As my book on Tesla: The Wizard of Electricity slowly took shape, the question was begged – Who is Nikola Tesla? Of course, you’ll have to buy the book to find out all the interesting history of the man, but here’s a teaser to get you started. Nikola begins his life, and his brother loses his life.
Born in the small village of Smiljan in what was then the Austrian Empire but now is part of present day Croatia, Tesla was born “precisely at midnight” as July 9th rolled into July 10th in 1856. This led to some uncertainty as to what date his birthday should be celebrated, but in practice his birthdays rarely were celebrated much at all, at least until his later years when he was world famous. Then his birthdays became celebrated affairs complete with press coverage. But that was much later. For now the young Nikola lived the rather mundane life of the son of a Serbian Orthodox priest.
The fourth of five children, Nikola became the only male heir after the rather mysterious death of his older brother, Danilo. As Tesla later tells it, Danilo met his end at the hands, or rather the hoofs, of the family horse. The horse itself had actually been a favorite of the Tesla family as it had supposedly “saved my father’s life under remarkable circumstances.” A “magnificent” Arabian breed, Telsa relates the story:
“My father had been called one winter night to perform an urgent duty and while crossing the mountains, infested by wolves, the horse became frightened and ran away, throwing him violently to the ground. It arrived home bleeding and exhausted, but after the alarm was sounded immediately dashed off again, returning to the spot, and before the searching party were far on the way they were met by my father, who had recovered consciousness and remounted, not realizing he had been lying in the snow for several hours.”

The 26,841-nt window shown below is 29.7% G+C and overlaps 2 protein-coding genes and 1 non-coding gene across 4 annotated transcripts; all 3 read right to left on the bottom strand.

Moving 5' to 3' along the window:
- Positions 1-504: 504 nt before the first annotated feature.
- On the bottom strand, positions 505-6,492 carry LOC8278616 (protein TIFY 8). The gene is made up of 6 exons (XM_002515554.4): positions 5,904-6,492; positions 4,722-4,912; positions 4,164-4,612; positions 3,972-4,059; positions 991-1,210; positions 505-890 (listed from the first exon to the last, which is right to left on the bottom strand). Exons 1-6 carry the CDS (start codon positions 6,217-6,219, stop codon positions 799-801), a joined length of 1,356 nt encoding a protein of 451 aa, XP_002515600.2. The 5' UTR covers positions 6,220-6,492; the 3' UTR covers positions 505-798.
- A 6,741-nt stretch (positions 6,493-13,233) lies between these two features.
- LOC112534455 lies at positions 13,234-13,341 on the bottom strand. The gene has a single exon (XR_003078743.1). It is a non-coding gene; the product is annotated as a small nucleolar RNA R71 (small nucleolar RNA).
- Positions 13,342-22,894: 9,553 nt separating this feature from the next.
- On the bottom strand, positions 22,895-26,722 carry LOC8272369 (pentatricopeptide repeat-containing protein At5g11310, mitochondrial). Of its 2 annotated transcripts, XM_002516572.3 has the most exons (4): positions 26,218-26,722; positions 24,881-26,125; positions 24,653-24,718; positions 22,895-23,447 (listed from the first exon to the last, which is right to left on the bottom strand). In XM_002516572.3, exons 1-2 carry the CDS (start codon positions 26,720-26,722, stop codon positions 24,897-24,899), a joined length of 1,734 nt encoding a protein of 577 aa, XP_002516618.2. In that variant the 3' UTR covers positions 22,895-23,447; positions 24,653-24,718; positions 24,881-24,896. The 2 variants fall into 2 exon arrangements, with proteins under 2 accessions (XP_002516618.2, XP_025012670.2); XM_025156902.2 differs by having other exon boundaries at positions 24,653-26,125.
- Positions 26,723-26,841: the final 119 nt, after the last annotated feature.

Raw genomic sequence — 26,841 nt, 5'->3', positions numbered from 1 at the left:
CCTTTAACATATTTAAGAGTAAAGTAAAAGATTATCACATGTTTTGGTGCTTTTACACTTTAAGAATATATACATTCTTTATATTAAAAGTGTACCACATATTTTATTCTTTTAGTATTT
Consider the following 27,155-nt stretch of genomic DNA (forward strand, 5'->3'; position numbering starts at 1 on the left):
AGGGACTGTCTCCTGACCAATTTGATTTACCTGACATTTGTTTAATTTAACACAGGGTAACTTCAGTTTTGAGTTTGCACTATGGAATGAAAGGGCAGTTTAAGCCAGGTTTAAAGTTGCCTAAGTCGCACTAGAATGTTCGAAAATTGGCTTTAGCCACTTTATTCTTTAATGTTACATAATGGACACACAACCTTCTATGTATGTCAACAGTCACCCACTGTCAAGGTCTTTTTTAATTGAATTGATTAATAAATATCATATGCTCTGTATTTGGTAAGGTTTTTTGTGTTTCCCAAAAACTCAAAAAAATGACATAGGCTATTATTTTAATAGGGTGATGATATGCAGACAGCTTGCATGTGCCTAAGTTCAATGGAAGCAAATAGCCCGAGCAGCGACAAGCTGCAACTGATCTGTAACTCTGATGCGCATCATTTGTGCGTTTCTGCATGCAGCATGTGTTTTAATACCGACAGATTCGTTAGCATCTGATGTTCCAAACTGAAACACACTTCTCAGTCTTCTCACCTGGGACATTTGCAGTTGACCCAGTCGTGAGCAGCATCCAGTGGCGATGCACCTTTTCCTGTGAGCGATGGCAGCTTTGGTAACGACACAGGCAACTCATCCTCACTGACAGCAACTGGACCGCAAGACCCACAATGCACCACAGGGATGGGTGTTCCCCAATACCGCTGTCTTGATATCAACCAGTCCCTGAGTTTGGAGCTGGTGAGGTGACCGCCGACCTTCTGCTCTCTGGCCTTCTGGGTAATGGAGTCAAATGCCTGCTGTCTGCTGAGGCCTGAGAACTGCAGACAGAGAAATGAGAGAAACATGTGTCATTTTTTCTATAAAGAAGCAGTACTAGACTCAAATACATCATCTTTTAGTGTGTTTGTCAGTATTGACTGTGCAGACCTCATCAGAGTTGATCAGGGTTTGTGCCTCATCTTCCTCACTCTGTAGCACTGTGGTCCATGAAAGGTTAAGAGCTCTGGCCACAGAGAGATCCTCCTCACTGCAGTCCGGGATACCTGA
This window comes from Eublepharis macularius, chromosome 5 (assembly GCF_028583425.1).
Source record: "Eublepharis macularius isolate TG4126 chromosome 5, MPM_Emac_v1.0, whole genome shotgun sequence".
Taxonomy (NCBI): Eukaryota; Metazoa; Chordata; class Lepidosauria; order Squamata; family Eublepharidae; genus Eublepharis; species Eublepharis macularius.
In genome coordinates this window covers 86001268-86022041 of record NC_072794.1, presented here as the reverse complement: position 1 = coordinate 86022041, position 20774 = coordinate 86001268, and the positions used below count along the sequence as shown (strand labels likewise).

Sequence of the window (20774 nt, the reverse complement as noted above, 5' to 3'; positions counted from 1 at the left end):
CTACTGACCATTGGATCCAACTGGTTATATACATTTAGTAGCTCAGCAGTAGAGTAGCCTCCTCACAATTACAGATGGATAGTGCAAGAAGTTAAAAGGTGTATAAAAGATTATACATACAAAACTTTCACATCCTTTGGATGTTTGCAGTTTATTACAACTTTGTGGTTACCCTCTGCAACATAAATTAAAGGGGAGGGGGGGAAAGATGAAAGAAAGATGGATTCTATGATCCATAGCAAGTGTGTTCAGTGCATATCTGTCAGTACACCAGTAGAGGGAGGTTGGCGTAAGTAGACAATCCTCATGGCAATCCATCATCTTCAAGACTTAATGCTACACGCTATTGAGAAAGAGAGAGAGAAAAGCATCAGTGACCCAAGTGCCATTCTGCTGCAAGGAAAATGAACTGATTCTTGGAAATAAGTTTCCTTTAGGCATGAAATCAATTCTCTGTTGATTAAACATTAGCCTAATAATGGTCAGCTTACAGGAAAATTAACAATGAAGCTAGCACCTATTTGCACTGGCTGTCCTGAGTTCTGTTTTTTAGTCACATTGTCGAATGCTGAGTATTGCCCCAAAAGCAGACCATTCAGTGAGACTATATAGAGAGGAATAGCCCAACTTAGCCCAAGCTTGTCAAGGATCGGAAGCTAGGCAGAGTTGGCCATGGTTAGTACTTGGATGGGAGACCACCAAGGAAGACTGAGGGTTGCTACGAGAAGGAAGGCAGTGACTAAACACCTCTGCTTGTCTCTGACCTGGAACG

And so his father was saved by the horse. Brother Danilo was not so lucky. Again according to Tesla, “this horse was responsible for my brother’s injuries from which he died.” Worse yet, young Nikola “witnessed the tragic scene” and the “visual impression of it has lost none of its force” over the 50+ years that had elapsed.
Others suggest that Nikola may not have been such an innocent bystander.
David J. Kent has been a scientist for thirty-five years, is an avid science traveler, and an independent Abraham Lincoln historian. He is the author of Tesla: The Wizard of Electricity (now in its 5th printing) and two e-books: Nikola Tesla: Renewable Energy Ahead of Its Time and Abraham Lincoln and Nikola Tesla: Connected by Fate. His book on Thomas Edison is due in Barnes and Noble stores in spring 2016.